The first American exhibition of Surrealist art, Newer Super-Realism, was held in November 1931 at the Wadsworth Atheneum in Hartford, Connecticut— the same museum, coincidentally, had recently acquired the “Caravaggio boy” painting that Cornell would use some two decades later. The show included works by leading European Surrealists including Dalí, Ernst, Giorgio de Chirico, André Masson and Joan Miró, among others. In January 1932, many of them were exhibited again at the Julien Levy Gallery on Madison Avenue, where Cornell saw them. With no training in painting or draftsmanship himself, he was particularly struck by Ernst’s collage technique, which offered a way into the poetic juxtaposition and recombination of found images. After some early cut-out works directly inspired by Ernst, Cornell developed his box constructions over the following decade. They became static theatres, staging allusive objects—clay pipes, shells, cork balls, watch-springs—among fragments of text, maps and printed pictures. Many paid tribute to idealized female stage presences, incorporating keepsakes and letters from ballerinas and movie stars. He mastered the delicate joinery of their wooden frames.

With the “Medici Slot Machines”, Cornell moved away from the sometimes dense Victoriana of his early boxes towards a restrained grandeur and gravitas. The works revolve around four different paintings of children from the Renaissance, Mannerist and Baroque periods—some depicting actual Medici family members, others not—by Bronzino, Pinturicchio, Sofonisba Anguissola, and the present work’s Caravaggio. They conjure the essence of a long-lost European world that was far from Cornell’s own horizons yet central to his artistic imagination. While many feature moving elements and poignant, toylike props such as jacks and marbles, their arrangements are streamlined and balanced. Their various layers and compartments create psychic intrigues of concealment and revelation, and have been compared to the play of windows, mirrors and curtains in the paintings of Johannes Vermeer, which Cornell had admired at the 1939 New York World’s Fair. This formal rigor enhances the emotive punch of the works, which, like all of Cornell’s art, are ultimately about the irretrievable loss of passing time.

Peering into glass-panelled boxes to inspect their contents is not unlike looking through a telescope in order to bring the distant closer.Lynda Roscoe HartiganCornell’s use of the mechanically-repeated picture, as seen in Untitled (Medici Variant), was a true innovation, far predating Andy Warhol’s desire to paint “like a machine” using the screenprint. Cornell availed himself of commercial photographic and Photostatting services—an early form of the photocopy—to reproduce his source images on a variety of scales. He often bought useful items such as watch-faces en masse when he came across them in second-hand stores, and gathered his materials in labelled cardboard boxes in his basement. This practice extended to his photographic sources: one box in his archives, labeled “Medici Slot Machine” and “Medici A lot Material Caravaggio, Etc.”, contains multiple differently-sized versions of the “Caravaggio boy” image, as well as the page of an early Wadsworth exhibition catalogue from which these reproductions were derived.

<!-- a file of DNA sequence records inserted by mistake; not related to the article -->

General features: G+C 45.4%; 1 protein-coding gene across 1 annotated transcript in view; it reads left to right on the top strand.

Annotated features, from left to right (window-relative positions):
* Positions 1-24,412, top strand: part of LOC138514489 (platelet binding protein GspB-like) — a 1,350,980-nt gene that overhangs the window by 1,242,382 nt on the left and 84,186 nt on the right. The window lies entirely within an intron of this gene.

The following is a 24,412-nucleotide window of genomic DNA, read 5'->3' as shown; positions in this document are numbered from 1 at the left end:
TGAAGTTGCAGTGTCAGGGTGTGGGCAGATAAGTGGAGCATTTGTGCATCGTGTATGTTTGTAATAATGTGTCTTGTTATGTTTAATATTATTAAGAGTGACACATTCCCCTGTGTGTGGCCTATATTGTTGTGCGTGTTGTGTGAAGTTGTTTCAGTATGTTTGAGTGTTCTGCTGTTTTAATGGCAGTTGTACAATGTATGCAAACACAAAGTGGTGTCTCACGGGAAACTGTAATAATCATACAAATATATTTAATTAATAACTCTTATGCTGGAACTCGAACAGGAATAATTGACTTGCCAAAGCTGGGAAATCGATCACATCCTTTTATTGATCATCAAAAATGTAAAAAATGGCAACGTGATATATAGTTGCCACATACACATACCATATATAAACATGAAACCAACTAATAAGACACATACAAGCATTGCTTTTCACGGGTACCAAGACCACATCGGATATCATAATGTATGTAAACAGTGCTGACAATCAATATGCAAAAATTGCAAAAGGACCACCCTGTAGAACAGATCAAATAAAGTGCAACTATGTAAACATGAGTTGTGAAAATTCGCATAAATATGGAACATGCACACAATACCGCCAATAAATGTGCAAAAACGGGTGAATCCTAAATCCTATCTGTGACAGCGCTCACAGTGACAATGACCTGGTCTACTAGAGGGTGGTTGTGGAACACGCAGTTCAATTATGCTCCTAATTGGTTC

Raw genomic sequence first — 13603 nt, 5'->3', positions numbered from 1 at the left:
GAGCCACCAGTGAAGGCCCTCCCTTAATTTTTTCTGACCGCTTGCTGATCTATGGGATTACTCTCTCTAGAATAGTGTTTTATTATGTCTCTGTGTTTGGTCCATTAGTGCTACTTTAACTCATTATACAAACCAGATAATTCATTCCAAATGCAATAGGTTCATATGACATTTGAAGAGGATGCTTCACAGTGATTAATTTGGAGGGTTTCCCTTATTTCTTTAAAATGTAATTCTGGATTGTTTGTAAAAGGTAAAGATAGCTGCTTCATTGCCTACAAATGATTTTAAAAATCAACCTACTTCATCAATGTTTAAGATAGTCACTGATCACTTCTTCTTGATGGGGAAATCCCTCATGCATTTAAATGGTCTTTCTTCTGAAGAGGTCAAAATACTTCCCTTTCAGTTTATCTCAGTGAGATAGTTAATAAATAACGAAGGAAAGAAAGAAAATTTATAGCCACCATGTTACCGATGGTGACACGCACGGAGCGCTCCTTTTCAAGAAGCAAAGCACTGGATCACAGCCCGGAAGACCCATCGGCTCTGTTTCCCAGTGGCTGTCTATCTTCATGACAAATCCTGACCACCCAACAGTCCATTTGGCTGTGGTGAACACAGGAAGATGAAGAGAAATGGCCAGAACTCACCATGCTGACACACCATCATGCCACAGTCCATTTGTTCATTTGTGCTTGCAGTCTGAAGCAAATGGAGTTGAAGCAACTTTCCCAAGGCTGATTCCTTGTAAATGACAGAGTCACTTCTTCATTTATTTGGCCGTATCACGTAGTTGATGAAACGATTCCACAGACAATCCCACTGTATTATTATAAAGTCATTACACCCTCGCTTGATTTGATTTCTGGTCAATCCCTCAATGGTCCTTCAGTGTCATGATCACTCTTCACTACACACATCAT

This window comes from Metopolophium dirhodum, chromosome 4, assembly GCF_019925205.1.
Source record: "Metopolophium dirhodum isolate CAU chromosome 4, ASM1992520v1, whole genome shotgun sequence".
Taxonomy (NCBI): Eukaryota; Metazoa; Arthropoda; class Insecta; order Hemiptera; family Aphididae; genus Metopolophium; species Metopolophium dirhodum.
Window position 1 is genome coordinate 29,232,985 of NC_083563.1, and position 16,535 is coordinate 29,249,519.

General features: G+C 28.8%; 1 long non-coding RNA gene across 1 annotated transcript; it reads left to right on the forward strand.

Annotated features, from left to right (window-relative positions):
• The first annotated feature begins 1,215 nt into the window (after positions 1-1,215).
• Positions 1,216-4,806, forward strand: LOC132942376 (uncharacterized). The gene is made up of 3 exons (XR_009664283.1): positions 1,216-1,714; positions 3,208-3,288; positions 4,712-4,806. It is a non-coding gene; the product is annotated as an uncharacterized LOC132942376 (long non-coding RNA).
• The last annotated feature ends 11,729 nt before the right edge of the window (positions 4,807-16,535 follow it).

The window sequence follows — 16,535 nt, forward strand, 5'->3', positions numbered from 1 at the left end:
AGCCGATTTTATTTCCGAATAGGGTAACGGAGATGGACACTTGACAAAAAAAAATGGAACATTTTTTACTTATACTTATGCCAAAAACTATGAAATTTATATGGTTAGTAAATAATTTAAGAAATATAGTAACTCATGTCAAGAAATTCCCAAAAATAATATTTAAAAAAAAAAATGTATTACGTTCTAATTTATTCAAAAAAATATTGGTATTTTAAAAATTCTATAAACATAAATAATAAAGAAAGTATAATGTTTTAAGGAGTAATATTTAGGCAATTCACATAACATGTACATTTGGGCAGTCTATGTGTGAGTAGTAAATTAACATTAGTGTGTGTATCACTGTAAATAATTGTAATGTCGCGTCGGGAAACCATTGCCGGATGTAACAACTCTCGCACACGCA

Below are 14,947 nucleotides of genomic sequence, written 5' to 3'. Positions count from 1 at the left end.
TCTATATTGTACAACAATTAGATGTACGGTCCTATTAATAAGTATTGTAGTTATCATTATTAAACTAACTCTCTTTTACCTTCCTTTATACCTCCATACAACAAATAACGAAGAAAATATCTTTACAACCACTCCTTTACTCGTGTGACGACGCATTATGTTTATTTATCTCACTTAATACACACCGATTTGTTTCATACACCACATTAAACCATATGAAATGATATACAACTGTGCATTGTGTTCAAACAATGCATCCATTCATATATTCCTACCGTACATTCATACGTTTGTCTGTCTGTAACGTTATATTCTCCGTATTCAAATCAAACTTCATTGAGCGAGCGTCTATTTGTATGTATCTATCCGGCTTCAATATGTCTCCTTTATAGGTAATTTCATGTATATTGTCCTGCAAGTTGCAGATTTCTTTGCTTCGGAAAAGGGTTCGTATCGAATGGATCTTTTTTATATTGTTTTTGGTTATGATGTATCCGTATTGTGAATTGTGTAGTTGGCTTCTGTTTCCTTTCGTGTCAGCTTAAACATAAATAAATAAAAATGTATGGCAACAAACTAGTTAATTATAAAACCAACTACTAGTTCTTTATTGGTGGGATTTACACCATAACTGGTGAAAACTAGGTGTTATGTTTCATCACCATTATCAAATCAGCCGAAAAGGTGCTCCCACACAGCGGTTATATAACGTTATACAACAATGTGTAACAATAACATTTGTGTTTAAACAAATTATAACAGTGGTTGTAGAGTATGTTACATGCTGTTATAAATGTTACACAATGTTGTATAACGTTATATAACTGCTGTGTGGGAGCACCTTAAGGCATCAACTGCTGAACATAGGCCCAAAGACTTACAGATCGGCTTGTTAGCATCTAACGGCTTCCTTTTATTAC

Unlike the often rather painterly application of Warhol’s silkscreen, Adam Gopnik observes, Cornell’s hand was that of “a true appropriator”: for all his preoccupation with the past he was a radical technician, and in fact “the first entirely camera-and-object-driven artist to enter the museums” (A. Gopnik, “Sparkings,” The New Yorker, February 9, 2003). Cornell’s “Medici” appropriations allowed him to work in series, plumbing the reservoirs of feeling evoked by his chosen images. He staged and restaged them not only within individual boxes but across multiple works, creating instalments in a large, continuous and intimate narrative. Equally remote from the kitsch of Pop and the Surrealist delight in shock and horror, Cornell’s reproduced and juxtaposed images are not ironic or subversive, but deeply sincere. They are reliquaries of daydream, melancholy and magic. Sealed behind glass, the boy in Untitled (Medici Variant) gazes out from the sapphire twilight like a saint, or perhaps a prisoner. He opens his mouth as if to speak; he is on display, but forever beyond reach.

"Cornell’s boxes look like dreams to us, but the mind that made them was always wide awake". Adam Gopnik